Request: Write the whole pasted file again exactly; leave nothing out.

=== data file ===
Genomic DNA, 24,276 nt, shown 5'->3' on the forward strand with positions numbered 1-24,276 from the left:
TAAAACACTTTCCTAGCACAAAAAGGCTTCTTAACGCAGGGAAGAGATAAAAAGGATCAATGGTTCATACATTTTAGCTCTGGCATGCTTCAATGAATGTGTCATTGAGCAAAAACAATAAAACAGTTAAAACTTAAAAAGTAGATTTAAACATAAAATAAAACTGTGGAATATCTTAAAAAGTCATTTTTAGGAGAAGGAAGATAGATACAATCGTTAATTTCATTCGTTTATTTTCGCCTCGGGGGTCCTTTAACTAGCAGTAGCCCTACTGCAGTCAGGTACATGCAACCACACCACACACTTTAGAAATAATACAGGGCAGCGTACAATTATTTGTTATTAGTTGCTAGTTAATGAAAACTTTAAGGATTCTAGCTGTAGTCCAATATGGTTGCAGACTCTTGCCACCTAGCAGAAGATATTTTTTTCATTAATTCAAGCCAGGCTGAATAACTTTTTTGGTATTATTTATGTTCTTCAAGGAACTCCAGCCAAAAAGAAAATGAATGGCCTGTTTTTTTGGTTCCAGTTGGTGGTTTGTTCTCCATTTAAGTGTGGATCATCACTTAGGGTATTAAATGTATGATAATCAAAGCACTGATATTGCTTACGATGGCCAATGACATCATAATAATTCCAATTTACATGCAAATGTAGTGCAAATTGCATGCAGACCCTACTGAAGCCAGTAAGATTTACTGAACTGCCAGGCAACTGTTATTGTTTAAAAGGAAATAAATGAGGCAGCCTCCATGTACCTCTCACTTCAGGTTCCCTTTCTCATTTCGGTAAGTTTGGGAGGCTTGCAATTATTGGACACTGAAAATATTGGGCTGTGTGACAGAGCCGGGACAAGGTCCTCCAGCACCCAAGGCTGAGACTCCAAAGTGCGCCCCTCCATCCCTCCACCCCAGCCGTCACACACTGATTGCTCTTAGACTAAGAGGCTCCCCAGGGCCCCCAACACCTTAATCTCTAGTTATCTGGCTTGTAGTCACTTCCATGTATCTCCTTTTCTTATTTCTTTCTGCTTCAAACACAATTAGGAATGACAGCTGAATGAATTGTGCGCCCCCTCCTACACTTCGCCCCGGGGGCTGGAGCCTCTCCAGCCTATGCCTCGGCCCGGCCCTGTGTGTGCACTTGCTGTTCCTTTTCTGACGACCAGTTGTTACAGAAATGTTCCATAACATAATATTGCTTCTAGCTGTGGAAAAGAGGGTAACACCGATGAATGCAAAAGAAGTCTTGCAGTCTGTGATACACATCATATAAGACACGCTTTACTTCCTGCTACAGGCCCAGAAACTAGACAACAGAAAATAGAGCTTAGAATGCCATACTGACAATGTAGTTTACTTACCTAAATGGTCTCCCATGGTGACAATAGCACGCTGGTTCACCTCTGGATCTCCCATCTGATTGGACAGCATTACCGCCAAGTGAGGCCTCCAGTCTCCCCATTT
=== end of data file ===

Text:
Genomic DNA, 24,276 nt, shown 5'->3' on the forward strand with positions numbered 1-24,276 from the left:
TAAAACACTTTCCTAGCACAAAAAGGCTTCTTAACGCAGGGAAGAGATAAAAAGGATCAATGGTTCATACATTTTAGCTCTGGCATGCTTCAATGAATGTGTCATTGAGCAAAAACAATAAAACAGTTAAAACTTAAAAAGTAGATTTAAACATAAAATAAAACTGTGGAATATCTTAAAAAGTCATTTTTAGGAGAAGGAAGATAGATACAATCGTTAATTTCATTCGTTTATTTTCGCCTCGGGGGTCCTTTAACTAGCAGTAGCCCTACTGCAGTCAGGTACATGCAACCACACCACACACTTTAGAAATAATACAGGGCAGCGTACAATTATTTGTTATTAGTTGCTAGTTAATGAAAACTTTAAGGATTCTAGCTGTAGTCCAATATGGTTGCAGACTCTTGCCACCTAGCAGAAGATATTTTTTTCATTAATTCAAGCCAGGCTGAATAACTTTTTTGGTATTATTTATGTTCTTCAAGGAACTCCAGCCAAAAAGAAAATGAATGGCCTGTTTTTTTGGTTCCAGTTGGTGGTTTGTTCTCCATTTAAGTGTGGATCATCACTTAGGGTATTAAATGTATGATAATCAAAGCACTGATATTGCTTACGATGGCCAATGACATCATAATAATTCCAATTTACATGCAAATGTAGTGCAAATTGCATGCAGACCCTACTGAAGCCAGTAAGATTTACTGAACTGCCAGGCAACTGTTATTGTTTAAAAGGAAATAAATGAGGCAGCCTCCATGTACCTCTCACTTCAGGTTCCCTTTCTCATTTCGGTAAGTTTGGGAGGCTTGCAATTATTGGACACTGAAAATATTGGGCTGTGTGACAGAGCCGGGACAAGGTCCTCCAGCACCCAAGGCTGAGACTCCAAAGTGCGCCCCTCCATCCCTCCACCCCAGCCGTCACACACTGATTGCTCTTAGACTAAGAGGCTCCCCAGGGCCCCCAACACCTTAATCTCTAGTTATCTGGCTTGTAGTCACTTCCATGTATCTCCTTTTCTTATTTCTTTCTGCTTCAAACACAATTAGGAATGACAGCTGAATGAATTGTGCGCCCCCTCCTACACTTCGCCCCGGGGGCTGGAGCCTCTCCAGCCTATGCCTCGGCCCGGCCCTGTGTGTGCACTTGCTGTTCCTTTTCTGACGACCAGTTGTTACAGAAATGTTCCATAACATAATATTGCTTCTAGCTGTGGAAAAGAGGGTAACACCGATGAATGCAAAAGAAGTCTTGCAGTCTGTGATACACATCATATAAGACACGCTTTACTTCCTGCTACAGGCCCAGAAACTAGACAACAGAAAATAGAGCTTAGAATGCCATACTGACAATGTAGTTTACTTACCTAAATGGTCTCCCATGGTGACAATAGCACGCTGGTTCACCTCTGGATCTCCCATCTGATTGGACAGCATTACCGCCAAGTGAGGCCTCCAGTCTCCCCATTT